Destihl Brewery

Antiquity Rye Wine Style ale

Loud pouring and viscous. Lightest brown cover thick above actively churning reddish darkness. Bran muffin, chocolate malted milk balls, a candied beef jerky note, buckwheat, banana split with chocolate syrup, root beer, bakers chocolate, bourbon candies with cherry aromatics. Kabbalist script lacing. Vanilla black bread, honey-truffle butter, burnt cane, burnt brown sugar and cinnamon, darkest chocolate covering toffee, espresso bean, licorice, allspice, cardamom and anise seed, valerian root, chicory, whole bean vanilla. — a month ago

David, Severn and 3 others liked this
David Kline

David Kline Influencer Badge

Thanks PA!
Daniel Maquin

Daniel Maquin

very nice feature, congratulation!
David Kline

David Kline Influencer Badge

Thank you, Daniel!

Concrete Beach Brewery

Sola IPA

Just the right beer for South Florida; bright with the slightest alpenglow, thick cumulus suds, with aspirational lacing like angel wings. Tropical start of sweet grapefruit and diced, dried pineapple, lemon zest, gooseberry, pear, papaya and mango aromas. Zippy lime, salted lemon, kaffir lime leaves, carrot-squash purée, lemongrass and tangerine pith. There is a sweet, ripe note running the breadth of this one, feels like paradise. — a month ago

Severn and Kelly liked this

To Øl

Peardon My French

Beautiful and rich. Aromas somewhere between Vin Jaune and Poire William with an orange-toffee, sweet grapefruit and Pineau des Charentes. Baked pear with light caramel and flambé bananas. The palate is rich, poached pear, cream soda, bourbon barrel flavors of vanilla, maple, clove and tea, — 2 months ago

Severn and Kelly liked this

Crooked Stave

L’Brett d’Apricot

Noisy. Crisp and crinkle-y. Soda sounds that taper to cellophane. Ruby grapefruit-guava juice opacity and color with a nest of bubbles clinging to the sediment below. Quick flash of spitting white, then planar save for the razor bumps of isolated bubbling. Sweet apricot and nectarine entertain wild orange blossom and grapefruit bitters while peach is pickled in dark-toasted oak. Pepper, cedar, ginger, and a sprinkle of nutmeg with masking balsamic. Grippy citrus shocks electrically, initially, calming in subsequent revisits. Intense lemon, white pepper, unsweetened cranberry sourness, grapefruit pith, pickled peach-ripe kumquat combo, orange peel, lemon peel, and lime juice with the rounding influence of the oak smoothing the sharpest citrus crystals into a smooth and zesty, balanced and zippy, grand finale. Not for the faint of tart. — a month ago

Severn and Kelly liked this
Severn Goodwin

Severn Goodwin Influencer Badge

Great brewer, great cattie pic!
David Kline

David Kline Influencer Badge

That's Khufu.

Partida Tequila

Elegante Tequila

All the elegant nuances of the agave cactus intact, and exhibiting white pepper atop sweet cactus notes with sour pineapple, candied lemon peel, date, fig, toffee, lime, and much much more! — 2 months ago

Billy, Severn and 2 others liked this

Innis & Gunn

Barrel Aged Bourbon Barrel Porter

Blackest coffee color, no dome, no lacing. Slight gunflint, dark roast coffee, peppercorn, poppyseed, smoky papaya seed covered in sweet pulp, with baked plum aromas. Dark toast with steely-graphite, rosemary-coffee, espresso, coffee rye, camomile, dark toffee and pecan afterthought. The brilliant thing about this beer is its reluctance to lean on sweet elements, and its insistence on pulling complexity from simple elements. — 2 months ago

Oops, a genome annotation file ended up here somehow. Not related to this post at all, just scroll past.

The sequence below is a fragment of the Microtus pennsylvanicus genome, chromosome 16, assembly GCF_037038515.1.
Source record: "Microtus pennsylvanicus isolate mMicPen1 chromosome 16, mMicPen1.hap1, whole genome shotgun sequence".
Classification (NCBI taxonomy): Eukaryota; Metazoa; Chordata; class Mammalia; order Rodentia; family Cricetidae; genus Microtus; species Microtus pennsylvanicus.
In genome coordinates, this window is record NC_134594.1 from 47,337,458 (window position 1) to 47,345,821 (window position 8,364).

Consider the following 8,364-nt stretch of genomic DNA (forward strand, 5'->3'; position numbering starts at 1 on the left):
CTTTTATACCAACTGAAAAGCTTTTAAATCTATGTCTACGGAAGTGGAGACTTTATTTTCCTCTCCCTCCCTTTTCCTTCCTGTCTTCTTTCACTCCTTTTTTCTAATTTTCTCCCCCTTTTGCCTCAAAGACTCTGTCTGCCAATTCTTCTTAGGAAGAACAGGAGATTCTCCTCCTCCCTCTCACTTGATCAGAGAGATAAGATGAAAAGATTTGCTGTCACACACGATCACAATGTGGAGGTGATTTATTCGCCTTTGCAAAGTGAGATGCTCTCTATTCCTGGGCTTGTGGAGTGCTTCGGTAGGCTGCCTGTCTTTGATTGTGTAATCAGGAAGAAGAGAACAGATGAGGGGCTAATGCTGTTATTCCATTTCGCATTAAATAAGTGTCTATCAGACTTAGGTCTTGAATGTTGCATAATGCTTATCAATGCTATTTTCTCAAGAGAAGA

Philip and Severn liked this
Philip Cook

Philip Cook

I’ve liked all of their beers I’ve tried.
David Kline

David Kline Influencer Badge

I have too. Just had another tonight. Quite different taste-wise.

Innis & Gunn

Barrelmaster's Reserve Oak Aged Scottish Beer

Dark brown and rusty. Smells oddly Flemish with pickled peaches and rye bread flipping into bear claw. Tastes of cream soda, and root beer, barrel notes of Saigon cinnamon, rye, brown sugar, raw chocolate, chocolate tea, and cedar that finishes sweeter and creamier with nougat-coffee. — a month ago

Severn and P liked this

Loch Lomond Distillery

Reserve Blended Scotch Whisky

Golden raisin, strawberries, figs, cut red apple, sweet potato, lemon-dill, oregano, smoke and an almost sweet peat smell as sherry shoulders in. Orange is the backbone, from pure squeezed, to zest, oil and pith. Toast, cedar, humidor, and nougats with roasted almond and cashew from the oak. Very smooth and sensuous mouthfeel with immediate expansion of vanilla, mocha, toffee, and finally a shimmering cinnamon with tiny sparks of heat. Secondary voices of pencil, oregano, crepe caramel, lemon peel, shaved chocolate, buffalo grass that burns into a long finish, with jalapeño-turned-peat. This is extraordinary. I know they are coopering their own barrels on site, and I think it is making a fine whisky even finer. Kudos for this magical glory. — a month ago

Severn and Kelly liked this

Scott's Selection

Glenrothes Natural Cask Strength 1964

Greatest single grain I’ve personally sampled. Rich texture, glowing nose of complex citrus, brown sugar, bay and rosemary, lemon peel, and sweet tobacco. Unctuous mouthfeel over-delivers the purest scotch imaginable. Smooth with heat returning spasmically. Sherry in full effect, and depth of whiskey paramount. — 2 months ago

Severn and Judd liked this

Bruery Terreux

Gypsy Tart Flemish-Style Brown Ale

Rustic crown of beige-brown over purple brown bubble-stubble. Plummy-apricot nose exhibits pleasant cherry-vinaigrette and grape-y-orange interplay. sour bread-rye, sarsaparilla, hair removal wax, filberts and dried apricot. Sour cherries and crab apple cross fed on gunpowder. Dried, black violet petals, and blood orange with grapefruit peel, black lime, dried, oak-aged vinegar soaked cranberries rubber pencil shavings and saffron pistils. — 2 months ago

Severn liked this